Some days, I throw a bit of a pity party for myself, which I know is selfish and ridiculous. This pandemic came about just as I was finally feeling better after my postpartum from hell. Essentially, I’ve been stuck at home for five months and counting. “Over it” doesn’t scratch the surface.
Each night, Riley and I talk about what we’ll do when COVID-19 has simmered down. “We can walk around Walmart!” he’ll say. “And eat dinner out!” I’ll add. What a day that’ll be! We’re looking forward to doing anything outside of the house.
The chaos continues to spin, and we’ll continue to stay at home. Because for every minute of boredom and Cabin Fever, there’s a healthcare worker sacrificing his/her health and the health of his/her family to treat the public. There’s a janitor keeping public spaces sanitized. There’s a grocery store worker restocking the shelves. These essential workers and others are keeping our nation going at great sacrifice and risk…and all we have to do is stay at home. And so, we’ll stay at home and do our part. And fiercely hope and pray that this ends soon.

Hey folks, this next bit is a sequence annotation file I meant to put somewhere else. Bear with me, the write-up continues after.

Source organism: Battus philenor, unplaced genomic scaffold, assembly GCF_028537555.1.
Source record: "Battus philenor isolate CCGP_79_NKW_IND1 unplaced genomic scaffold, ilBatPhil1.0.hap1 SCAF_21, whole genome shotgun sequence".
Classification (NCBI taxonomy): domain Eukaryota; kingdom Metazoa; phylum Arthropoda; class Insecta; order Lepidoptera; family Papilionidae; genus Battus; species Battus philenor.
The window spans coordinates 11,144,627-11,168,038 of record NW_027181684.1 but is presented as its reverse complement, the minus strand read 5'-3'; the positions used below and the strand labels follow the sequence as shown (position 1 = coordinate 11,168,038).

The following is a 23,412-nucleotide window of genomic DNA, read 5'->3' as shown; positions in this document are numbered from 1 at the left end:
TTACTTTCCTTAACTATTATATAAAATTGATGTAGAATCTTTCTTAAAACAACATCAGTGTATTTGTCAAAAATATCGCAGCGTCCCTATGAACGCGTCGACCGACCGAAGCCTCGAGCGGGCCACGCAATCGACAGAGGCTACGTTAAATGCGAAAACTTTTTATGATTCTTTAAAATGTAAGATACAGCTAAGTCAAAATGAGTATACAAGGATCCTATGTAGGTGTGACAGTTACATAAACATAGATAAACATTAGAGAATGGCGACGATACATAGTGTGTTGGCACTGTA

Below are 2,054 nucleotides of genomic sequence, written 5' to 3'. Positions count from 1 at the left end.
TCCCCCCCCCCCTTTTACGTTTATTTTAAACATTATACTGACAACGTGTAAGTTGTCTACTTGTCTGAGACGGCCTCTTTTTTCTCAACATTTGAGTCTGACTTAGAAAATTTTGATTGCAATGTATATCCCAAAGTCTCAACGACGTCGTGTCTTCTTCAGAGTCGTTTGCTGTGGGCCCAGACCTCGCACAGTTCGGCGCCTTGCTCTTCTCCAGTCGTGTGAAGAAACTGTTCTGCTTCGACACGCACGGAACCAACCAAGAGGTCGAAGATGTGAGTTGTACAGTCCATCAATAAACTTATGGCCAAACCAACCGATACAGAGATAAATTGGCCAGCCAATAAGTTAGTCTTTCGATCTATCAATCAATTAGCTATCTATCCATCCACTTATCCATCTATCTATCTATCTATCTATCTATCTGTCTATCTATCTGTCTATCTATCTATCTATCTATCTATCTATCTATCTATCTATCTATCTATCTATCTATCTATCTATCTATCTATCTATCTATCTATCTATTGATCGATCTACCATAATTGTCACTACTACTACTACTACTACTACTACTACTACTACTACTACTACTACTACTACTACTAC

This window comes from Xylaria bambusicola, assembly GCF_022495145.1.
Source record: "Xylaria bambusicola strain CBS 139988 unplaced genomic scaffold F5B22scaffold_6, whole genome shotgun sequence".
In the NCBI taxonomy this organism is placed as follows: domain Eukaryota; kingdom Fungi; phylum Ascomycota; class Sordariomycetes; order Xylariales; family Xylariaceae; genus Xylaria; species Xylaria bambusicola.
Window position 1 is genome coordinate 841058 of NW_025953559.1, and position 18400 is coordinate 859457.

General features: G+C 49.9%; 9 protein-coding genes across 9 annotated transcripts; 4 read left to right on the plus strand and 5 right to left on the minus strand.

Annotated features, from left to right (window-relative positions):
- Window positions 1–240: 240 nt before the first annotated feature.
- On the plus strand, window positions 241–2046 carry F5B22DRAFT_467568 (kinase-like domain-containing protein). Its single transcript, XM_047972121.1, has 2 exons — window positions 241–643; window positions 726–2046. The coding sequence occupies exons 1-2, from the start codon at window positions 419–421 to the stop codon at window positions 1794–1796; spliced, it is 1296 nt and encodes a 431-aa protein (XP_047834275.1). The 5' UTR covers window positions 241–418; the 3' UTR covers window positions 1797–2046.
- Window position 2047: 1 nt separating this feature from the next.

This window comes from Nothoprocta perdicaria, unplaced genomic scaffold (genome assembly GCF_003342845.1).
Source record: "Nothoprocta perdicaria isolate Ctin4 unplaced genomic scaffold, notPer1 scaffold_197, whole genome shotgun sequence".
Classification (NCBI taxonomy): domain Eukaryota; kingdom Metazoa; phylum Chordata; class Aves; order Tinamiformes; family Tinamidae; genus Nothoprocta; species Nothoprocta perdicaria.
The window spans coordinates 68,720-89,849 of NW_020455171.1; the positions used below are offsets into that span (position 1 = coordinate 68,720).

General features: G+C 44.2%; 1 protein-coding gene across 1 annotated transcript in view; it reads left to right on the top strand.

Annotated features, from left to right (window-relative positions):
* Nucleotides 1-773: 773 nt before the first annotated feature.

It’s very odd–almost like an out-of-body experience–to be living through something that will surely appear in my daughter’s history books. I feel the same way about 9/11, but my young age at the time sheltered me from understanding the profound impact of such an attack. As an adult woman, the coronavirus outbreak’s implications weigh on my mind. This is truly a historical event.
One thing I’ve noticed since the majority of people began “social distancing” is kindness. Loads and loads of kindness. I’ve noticed empathy, compassion, and warmth in a way I’ve never seen before. I’ve been sharing regularly online since 2012 when I started this blog, and people’s words have been more love-filled and kinder than ever. It seems that we’re all seeking connection and generally overlooking the disagreements and differences of opinion that prevent it. I hope this effort to connect and be kind stays around after the virus has made its way out.
Tell me: What’s your life looked like during COVID-19? How are you feeling? What are you observing in the world around you? One day, we’ll reread this post and others like it and think, “Wow, remember that?”